Edlinger, who had made a point of not watching other climbers attempt the route, was the last to go. The day was gray and damp as he began his climb. He made his way fluidly toward a critical overhang that had vexed each climber before him and swept past it with relative ease. Just as he did, a streak of sunlight broke through the clouds and illuminated him against the wall. People cheered.

“Everyone just gasped and ran away from the wall; we all ran back to watch him pull over with the sunbeam hitting him as he pulled over the top,” John Harlin, a former editor of American Alpine Journal, recalled in an interview last week. “It was literally a beam, like a spotlight illuminating him and nothing else. What I tell people is that if this were a Hollywood movie script, it would be way too corny.”

For many climbers the moment has become nearly mythological, signifying a broader ascension for Edlinger himself and for sport climbing in general.

“Before that moment, in America, sport climbing was cheap; it was not really respected,” Phil Powers, the executive director of the American Alpine Club, said last week. “And it seems to me that after that moment, sport climbing became something we can respect.”

A quarter-century later, sport climbing drives the growth of rock climbing and inspires the aesthetics of outdoor clothing and culture. Powers said it had also increased the focus on fitness, stamina and athleticism in traditional mountain climbing.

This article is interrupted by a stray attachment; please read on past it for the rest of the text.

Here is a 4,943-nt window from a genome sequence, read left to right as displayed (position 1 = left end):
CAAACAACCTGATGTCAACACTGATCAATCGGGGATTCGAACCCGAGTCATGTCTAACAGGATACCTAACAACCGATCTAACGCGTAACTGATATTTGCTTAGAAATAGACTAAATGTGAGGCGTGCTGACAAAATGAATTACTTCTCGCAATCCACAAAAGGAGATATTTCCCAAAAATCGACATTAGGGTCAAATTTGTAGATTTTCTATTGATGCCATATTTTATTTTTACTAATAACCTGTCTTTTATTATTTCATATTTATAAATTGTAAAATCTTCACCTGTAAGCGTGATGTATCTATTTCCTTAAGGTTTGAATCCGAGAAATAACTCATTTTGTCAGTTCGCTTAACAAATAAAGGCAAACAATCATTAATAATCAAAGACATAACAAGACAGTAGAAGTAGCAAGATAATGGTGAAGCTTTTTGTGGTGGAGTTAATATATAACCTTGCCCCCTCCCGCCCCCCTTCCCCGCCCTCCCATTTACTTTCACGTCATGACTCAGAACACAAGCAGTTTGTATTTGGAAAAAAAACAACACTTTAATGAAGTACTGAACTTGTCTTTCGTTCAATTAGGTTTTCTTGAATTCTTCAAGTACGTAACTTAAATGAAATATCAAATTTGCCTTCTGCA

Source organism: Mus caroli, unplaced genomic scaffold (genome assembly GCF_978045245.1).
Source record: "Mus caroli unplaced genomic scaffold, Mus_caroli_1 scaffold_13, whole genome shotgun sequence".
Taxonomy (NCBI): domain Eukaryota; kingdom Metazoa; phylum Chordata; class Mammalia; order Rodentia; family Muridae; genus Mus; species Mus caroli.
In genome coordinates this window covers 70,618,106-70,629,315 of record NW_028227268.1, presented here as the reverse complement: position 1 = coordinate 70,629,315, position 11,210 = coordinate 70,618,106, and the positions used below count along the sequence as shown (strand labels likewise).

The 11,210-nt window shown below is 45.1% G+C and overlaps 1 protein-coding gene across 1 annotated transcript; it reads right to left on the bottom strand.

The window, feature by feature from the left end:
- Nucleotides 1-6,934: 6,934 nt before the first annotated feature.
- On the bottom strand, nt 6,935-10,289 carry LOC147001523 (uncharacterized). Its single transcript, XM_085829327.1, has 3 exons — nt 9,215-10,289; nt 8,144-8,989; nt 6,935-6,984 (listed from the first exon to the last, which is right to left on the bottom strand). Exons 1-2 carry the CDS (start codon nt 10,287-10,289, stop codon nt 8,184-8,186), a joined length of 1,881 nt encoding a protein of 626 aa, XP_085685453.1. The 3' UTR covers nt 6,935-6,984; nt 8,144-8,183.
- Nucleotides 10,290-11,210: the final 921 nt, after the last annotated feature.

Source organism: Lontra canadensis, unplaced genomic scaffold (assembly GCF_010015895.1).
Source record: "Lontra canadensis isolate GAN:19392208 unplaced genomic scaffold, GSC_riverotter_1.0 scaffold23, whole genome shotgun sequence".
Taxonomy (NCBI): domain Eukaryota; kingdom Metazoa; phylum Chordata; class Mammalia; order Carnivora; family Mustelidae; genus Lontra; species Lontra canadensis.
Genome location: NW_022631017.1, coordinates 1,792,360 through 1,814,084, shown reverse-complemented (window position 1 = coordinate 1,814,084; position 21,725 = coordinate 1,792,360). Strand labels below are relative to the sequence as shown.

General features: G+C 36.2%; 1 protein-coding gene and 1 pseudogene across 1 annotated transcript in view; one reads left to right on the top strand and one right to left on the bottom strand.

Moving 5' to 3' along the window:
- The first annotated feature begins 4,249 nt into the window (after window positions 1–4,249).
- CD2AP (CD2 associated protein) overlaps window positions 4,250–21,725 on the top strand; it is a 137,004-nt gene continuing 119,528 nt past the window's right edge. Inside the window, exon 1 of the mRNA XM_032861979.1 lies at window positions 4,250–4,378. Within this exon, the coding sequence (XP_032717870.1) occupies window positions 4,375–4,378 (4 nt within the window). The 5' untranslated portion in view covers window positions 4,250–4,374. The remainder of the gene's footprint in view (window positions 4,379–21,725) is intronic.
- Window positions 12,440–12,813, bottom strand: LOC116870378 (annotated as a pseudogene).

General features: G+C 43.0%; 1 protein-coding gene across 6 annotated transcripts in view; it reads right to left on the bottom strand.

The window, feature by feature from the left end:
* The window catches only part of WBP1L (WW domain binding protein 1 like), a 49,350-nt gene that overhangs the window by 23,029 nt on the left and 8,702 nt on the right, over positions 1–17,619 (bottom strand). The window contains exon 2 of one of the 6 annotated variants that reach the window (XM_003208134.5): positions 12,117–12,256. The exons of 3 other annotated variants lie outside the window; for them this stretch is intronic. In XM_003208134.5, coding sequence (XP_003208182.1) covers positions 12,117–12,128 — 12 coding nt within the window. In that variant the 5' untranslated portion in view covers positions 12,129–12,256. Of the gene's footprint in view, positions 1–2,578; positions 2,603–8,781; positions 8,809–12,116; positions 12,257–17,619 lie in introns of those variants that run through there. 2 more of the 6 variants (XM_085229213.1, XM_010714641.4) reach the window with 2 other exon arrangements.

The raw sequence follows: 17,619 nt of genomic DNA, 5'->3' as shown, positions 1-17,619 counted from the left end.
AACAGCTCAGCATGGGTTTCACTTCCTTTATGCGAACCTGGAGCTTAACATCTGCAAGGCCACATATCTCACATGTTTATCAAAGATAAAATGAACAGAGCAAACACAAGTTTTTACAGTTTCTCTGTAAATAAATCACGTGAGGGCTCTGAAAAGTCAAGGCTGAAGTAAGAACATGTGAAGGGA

Edlinger was born on June 15, 1960, in Dax, France. Edlinger began climbing as a teenager, and by the late 1970s, he and Gorgeon were climbing the seaside cliffs known as Les Calanques de Cassis. Edlinger eventually dropped out of college to pursue climbing.

Edlinger sought out increasingly challenging new routes. The routes he and other Frenchmen established in places like Gorges du Verdon and Ceuse became climbing destinations.

His fame grew when he was featured in documentary films about climbing, including “Life at Your Fingertips” and “Opera Vertical.” He later toured climbing sites around the world, making remarkably easy climbs of routes over which others had long labored.

“When he climbed, it was like watching a ballet,” Gorgeon said. “It looked like a professional dancer on the rocks. The moves weren’t rough. They were always very purposeful and beautiful.”

Henry Barber, a traditional climber, said that he had been skeptical of sport climbing, but that Edlinger helped change his mind because of his efforts to create harder routes. He added that he also admired Edlinger’s commitment to a more perilous form of climbing called free soloing, in which “there’s no rope, there’s no equipment, there’s just a person and shoes and hands.”

Edlinger had a serious fall while free soloing in the 1990s and had a heart attack related to the accident. He largely stopped free soloing after the accident. He was separated from his wife, Mata, Gorgeon said. Other survivors include a daughter, Nastia.

“When I climb, I feel an interior peace,” he said in a 2009 interview. “You’re obliged to concentrate on here and now, to concentrate totally. All of a sudden, you forget your problems, all the things that don’t interest you.”

Mountain climber
Nov 27, 2012 - 07:12pm PT
a small tangent regarding the above quoted nytimes article and this line in particular:

"climbing culture — a blend of sport, spiritualism, philosophy and bravado"

i don't think i've seen a more successful attempt at explaining/defining "climbing culture". often outsiders describing climbing are painfully misinformed and at best entertaining. assuming william yardley, the reporter of this article, is not a climber, his explanation is a surprisingly succinct and good one, imo.

returning to the topic at hand:

it seems apt that this description was made in an article regarding patrick edlinger. from the accounts i've seen and therefore in regards to his climbing, he pursued and excelled at all four of the above mentioned aspects.